June 16 (Bloomberg) -- OAO Sberbank is awaiting the market response to plans for selling a euro-denominated bond as tension flares between Russia and Ukraine.
Russia’s biggest lender aims to sell about 1 billion euros ($1.35 billion) of debt with a maturity of at least five years, according to a person with knowledge of the offering, who asked not to be identified because they weren’t authorized to speak publicly. The yield on Sberbank’s October 2022 dollar bond rose 35 basis points by the close in Moscow to 6.29 percent, the highest in a month, amid continued fighting in eastern Ukraine. That pared the drop to 110 basis points since April 28 as peace talks triggered a rally.
The renewed turmoil is leaving investors divided on the timing of Sberbank’s sale. A Ukrainian military plane was shot down by pro-Russian separatists near Luhansk on June 14, killing 49 people and sparking an attack on the Russian embassy in Kiev. On June 5, U.S. President Barack Obama gave Russia two weeks to stop supporting the insurgency or face further sanctions.
“I’m not sure this is the best time for Sberbank to go to the market,” Olga Budovnits, a credit analyst at Union Bancaire Privee in Zurich, which manages $3.5 billion in emerging-market debt, said by phone June 13. “It seems like we have an uncertain situation again and that sentiment is going to sour. I would not be inclined to buy.”
Sberbank has selected banks to manage the sale and is monitoring the market, according to a second person with knowledge of the situation. Alexander Baziyan, a Sberbank spokesman in Moscow, declined to comment when contacted by phone on June 13. OAO Lukoil, Russia’s second-biggest oil producer, said today it delayed a plan to sell $1.5 billion of Eurobonds.
The yield on the Moscow-based lender’s bond tumbled to a three-month low of 5.78 percent on June 9. Today’s increase pushed it 34 basis points above the 5.95 percent rate on bonds of Turkiye Is Bankasi AS, Turkey’s largest lender by assets. Both lenders are ranked BBB- at Fitch Ratings, the lowest investment-grade category.
The offering may be helped by the “hunt for yield” among investors following the European Central Bank’s interest-rate cuts this month, amid a decline in debt sales from Russian companies this year, said Lutz Roehmeyer, who helps manage $1.1 billion of emerging-market assets at Landesbank Berlin Investment GmbH.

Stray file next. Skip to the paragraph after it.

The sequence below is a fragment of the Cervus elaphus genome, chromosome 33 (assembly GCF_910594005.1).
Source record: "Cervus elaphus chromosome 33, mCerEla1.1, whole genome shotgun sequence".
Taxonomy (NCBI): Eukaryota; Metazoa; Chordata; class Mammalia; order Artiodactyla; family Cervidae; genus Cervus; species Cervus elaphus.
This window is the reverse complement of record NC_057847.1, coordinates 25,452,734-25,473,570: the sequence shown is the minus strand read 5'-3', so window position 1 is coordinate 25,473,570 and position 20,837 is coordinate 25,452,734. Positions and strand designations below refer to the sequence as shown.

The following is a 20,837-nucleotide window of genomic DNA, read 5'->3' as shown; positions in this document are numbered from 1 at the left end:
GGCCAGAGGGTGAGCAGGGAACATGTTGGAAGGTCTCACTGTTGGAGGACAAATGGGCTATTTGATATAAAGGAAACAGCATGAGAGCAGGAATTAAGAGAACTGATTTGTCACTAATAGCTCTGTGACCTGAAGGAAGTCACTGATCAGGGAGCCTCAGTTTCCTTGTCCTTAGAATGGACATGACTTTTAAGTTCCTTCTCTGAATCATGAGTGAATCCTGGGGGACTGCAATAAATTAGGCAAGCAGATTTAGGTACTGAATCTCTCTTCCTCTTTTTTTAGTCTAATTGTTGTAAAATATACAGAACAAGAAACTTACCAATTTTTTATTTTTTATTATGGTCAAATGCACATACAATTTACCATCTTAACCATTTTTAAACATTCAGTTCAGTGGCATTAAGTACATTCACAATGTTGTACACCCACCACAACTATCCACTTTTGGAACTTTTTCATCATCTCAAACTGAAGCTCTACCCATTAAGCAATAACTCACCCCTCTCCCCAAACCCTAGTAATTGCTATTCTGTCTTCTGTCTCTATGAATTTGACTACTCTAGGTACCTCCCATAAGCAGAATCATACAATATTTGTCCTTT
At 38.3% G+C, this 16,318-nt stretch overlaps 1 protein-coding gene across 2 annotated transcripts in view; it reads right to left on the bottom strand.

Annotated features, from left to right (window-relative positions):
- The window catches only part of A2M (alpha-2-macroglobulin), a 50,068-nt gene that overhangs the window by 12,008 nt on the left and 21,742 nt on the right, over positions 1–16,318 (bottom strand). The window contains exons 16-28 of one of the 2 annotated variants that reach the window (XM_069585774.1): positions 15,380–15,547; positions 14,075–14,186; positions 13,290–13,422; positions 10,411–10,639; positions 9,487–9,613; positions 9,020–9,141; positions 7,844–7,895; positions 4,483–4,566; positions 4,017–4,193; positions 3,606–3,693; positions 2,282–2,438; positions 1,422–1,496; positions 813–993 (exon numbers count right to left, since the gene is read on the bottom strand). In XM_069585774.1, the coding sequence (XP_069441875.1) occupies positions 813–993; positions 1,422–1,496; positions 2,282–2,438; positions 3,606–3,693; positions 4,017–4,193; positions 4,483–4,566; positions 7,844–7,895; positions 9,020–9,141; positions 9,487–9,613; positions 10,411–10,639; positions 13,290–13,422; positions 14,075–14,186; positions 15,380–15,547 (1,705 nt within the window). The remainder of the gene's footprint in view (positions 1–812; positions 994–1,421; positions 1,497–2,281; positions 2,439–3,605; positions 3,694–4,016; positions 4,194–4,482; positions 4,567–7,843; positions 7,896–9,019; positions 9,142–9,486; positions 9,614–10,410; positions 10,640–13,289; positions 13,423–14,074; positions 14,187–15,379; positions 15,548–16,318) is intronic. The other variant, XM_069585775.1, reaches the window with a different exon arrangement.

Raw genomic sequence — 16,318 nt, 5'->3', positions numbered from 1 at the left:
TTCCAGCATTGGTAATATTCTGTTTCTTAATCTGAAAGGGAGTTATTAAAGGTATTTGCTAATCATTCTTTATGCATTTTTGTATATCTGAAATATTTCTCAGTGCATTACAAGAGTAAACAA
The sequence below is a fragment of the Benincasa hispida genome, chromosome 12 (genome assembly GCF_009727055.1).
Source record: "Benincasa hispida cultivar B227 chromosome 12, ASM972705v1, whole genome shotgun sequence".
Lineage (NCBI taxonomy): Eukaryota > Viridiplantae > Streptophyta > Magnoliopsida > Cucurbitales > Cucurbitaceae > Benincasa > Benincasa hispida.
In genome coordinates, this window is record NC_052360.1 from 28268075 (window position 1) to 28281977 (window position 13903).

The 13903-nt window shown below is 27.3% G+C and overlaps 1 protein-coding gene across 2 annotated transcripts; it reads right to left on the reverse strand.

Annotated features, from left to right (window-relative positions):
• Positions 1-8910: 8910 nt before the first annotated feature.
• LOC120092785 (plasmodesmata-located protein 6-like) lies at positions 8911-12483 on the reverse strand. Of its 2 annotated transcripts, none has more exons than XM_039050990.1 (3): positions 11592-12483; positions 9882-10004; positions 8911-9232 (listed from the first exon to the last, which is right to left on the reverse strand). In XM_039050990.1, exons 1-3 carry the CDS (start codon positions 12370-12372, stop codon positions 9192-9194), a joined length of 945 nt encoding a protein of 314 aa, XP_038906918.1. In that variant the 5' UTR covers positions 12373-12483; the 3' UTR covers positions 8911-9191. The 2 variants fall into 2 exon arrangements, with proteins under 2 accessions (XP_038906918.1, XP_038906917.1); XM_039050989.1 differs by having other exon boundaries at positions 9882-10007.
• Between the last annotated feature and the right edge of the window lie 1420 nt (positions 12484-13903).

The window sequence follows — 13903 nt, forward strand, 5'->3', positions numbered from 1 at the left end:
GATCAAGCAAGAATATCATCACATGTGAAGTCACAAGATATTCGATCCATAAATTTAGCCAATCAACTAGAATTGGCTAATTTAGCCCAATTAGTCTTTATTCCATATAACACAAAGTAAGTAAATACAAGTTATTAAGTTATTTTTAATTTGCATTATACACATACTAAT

“The situation in Ukraine is far from great but if it doesn’t deteriorate further, demand should be there,” he said by phone from Berlin yesterday. “Investors are more greedy than risk-averse at the moment.”
Russian companies have cut bond issuance by 76 percent to $11.2 billion this year, compared with the same period in 2013, according to data compiled by Bloomberg. Polish corporate sales have increased to $3.1 billion from $650 million in the same period of 2013, the data show.
Corporate borrowers in Russia were frozen out of international debt markets after Putin’s incursion into Crimea in March. While recent attempts by Russia and Ukraine to implement a peace plan enticed OAO Alfa Bank, Russia’s biggest privately owned lender, back to the market this month, the recent escalation may halt further issuance, according to Union Bancaire’s Budovnits. Alfa sold 350 million euros of three-year debt on June 5 through its holding company ABH Financial Ltd.
The downing of the plane came after the U.S. State Department said Russia sent heavy weapons, including old-model tanks and rocket launchers, to the rebels, who say they are fighting a war against fascism and to join Russia.
Ukraine also said today Russia cut natural gas supplies after demanding payments be made in advance, the first time shipments have been affected in this year’s crisis in relations between the two countries.
“It seems like all the good news has disappeared,” said Budovnits. “The gas talks with Ukraine are going nowhere and none of the counterparts want to compromise.”
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